Q - I am very interested in joining a camera club. Could you give me a rundown on the reputable clubs in my area?

A - Write to the camera club editor of Petersen's Photographic Magazine at 8490 Sunset Boulevard, Los Angeles, Ca. 90069. They will send you the addresses of camera clubs near you anywhere in the U.S. In your request list the ZIP code numbers of the area surrounding your mailing address in case they don't have one in your immediate zone, and be sure to include a stamped self-addressed envelope.

Q - I am an artist and use slides of my work frequently. What is the best way to photograph oil and acrylic paintings?

A - The simplest way is out of doors in the open shade of an overhanging roof or porch. Use a skylight filter to correct for the blueness of the shade and take a close-up meter reading of a middle-toned area of the painting. You may have some trouble with glare on the surface if the painting is varnished or has a glossy finish. You may have some trouble with glare on the surface if the painting in varnished or has gloosy finish. You can reduce the surface glare by holding a large piece of dull-finished black cloth behind the camera. If you still get sky glare try moving the painting at different angles to the light direction or using a polarizing filter.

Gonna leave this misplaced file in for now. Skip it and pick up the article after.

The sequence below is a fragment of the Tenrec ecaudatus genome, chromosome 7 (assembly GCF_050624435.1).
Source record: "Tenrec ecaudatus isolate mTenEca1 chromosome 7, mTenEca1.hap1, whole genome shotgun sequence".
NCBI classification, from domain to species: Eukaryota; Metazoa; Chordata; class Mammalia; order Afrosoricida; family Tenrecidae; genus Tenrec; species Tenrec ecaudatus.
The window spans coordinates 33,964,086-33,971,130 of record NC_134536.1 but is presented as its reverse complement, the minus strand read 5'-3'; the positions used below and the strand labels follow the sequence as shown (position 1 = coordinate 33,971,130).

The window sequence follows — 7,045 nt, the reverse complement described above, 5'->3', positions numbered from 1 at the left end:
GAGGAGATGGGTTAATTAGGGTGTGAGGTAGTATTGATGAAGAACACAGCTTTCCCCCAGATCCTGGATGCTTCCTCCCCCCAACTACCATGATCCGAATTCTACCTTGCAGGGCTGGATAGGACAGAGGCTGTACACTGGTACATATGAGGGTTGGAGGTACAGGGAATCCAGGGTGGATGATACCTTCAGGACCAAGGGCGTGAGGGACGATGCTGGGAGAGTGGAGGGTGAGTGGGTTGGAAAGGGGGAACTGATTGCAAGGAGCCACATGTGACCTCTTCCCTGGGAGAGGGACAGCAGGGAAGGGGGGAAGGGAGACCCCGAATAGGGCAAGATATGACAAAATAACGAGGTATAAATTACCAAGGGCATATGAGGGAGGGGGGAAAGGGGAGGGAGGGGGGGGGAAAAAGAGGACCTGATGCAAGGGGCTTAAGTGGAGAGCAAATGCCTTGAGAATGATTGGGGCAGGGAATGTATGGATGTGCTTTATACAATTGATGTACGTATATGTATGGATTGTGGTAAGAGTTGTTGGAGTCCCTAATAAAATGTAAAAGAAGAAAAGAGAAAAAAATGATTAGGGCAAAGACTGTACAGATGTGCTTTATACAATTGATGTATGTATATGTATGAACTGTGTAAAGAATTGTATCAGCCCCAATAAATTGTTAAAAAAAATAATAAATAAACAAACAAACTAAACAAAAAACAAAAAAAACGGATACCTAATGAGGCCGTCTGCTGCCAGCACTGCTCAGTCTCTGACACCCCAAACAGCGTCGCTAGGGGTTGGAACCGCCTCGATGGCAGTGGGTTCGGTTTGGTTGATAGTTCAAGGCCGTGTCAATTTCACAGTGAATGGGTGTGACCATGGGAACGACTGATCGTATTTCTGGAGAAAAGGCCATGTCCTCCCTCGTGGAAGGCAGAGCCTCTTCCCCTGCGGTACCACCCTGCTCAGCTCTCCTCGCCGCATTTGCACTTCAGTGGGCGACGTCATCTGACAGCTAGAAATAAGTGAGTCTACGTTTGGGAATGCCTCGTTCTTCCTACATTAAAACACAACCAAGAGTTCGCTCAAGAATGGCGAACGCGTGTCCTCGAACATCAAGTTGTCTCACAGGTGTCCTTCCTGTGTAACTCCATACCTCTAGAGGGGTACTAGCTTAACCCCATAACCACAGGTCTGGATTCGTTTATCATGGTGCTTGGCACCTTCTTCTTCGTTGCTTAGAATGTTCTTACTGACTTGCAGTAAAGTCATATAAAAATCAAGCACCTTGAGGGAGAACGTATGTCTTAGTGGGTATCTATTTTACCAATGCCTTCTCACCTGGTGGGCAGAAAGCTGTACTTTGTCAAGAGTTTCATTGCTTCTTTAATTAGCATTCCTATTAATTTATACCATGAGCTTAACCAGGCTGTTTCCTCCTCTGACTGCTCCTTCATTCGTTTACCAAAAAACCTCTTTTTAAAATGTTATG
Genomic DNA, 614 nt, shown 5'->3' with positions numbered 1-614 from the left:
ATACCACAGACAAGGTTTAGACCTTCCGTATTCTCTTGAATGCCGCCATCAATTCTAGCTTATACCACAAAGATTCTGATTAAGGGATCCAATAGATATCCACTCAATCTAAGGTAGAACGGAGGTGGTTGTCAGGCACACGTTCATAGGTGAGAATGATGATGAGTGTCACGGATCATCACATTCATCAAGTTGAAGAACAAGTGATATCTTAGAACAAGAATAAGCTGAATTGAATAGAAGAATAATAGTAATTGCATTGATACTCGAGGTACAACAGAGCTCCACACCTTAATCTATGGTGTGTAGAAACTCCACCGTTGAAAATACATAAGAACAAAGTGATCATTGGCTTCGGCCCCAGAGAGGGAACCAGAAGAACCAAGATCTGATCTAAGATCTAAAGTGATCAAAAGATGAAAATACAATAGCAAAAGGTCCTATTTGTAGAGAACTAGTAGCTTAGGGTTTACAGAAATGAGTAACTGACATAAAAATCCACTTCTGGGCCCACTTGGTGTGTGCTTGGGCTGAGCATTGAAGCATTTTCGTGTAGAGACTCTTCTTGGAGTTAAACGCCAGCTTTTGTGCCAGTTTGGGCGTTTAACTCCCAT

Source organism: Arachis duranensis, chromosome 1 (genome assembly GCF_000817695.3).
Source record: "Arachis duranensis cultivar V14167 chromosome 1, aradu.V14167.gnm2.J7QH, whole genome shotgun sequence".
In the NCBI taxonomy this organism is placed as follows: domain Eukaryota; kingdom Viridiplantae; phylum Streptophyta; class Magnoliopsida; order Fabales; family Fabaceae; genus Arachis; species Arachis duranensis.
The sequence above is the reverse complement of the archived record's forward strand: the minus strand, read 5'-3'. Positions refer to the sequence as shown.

The best way to copy paintings is indoors with a controlled light source covered by polarizing screen filters and a polarizing filter over the lens as well.

Polarizing the light source and using a polarizing filter is the only way to completely eliminate glare.

Q - A friend was telling me of a new camera that focuses itself by radar. What's he talking about?

A - Polaroid has just announced that its new SX-70 camera will have "ultrasonic echo ranging" to focus the camera automatically. The way it works is this: When the electronic trigger is depressed a transmitter sends out an inaudible beep, a millisecond long. At the same time, a clock mechanism starts to time the distance measurement of the transmitted sound. It then stores this information in an accumulator.

After the pulses have been sent, the system reverses itself and, instead of sending, becomes a receiver for the echo that bounces off the picture target. The echo signals the clock to stop. At this time a focus motor turns the lens to the position determined by this information and a solenoid stops the lens at the precise focus. And that's not all - in that fraction of a second when your finger depresses the button, all the other functions continue so that an instant finished print is ejected and the focusing mechanism returns to ready position for the next shot.

This all sounds great, and photographers can use all the help they can get, but it leads one to question the function of a photographer. It used to be that you had to know a lot about cameras, films and lab work. Today none of this is really necessary. It's all done for you. All you have to do is read the instructions. Now everyone can shoot a perfect picture - technically, that is. What can never be automated is the individual behind the camera. The individual choice of position, timing and the composition of the elements of the picture. or an it? I'm beginning to wonder.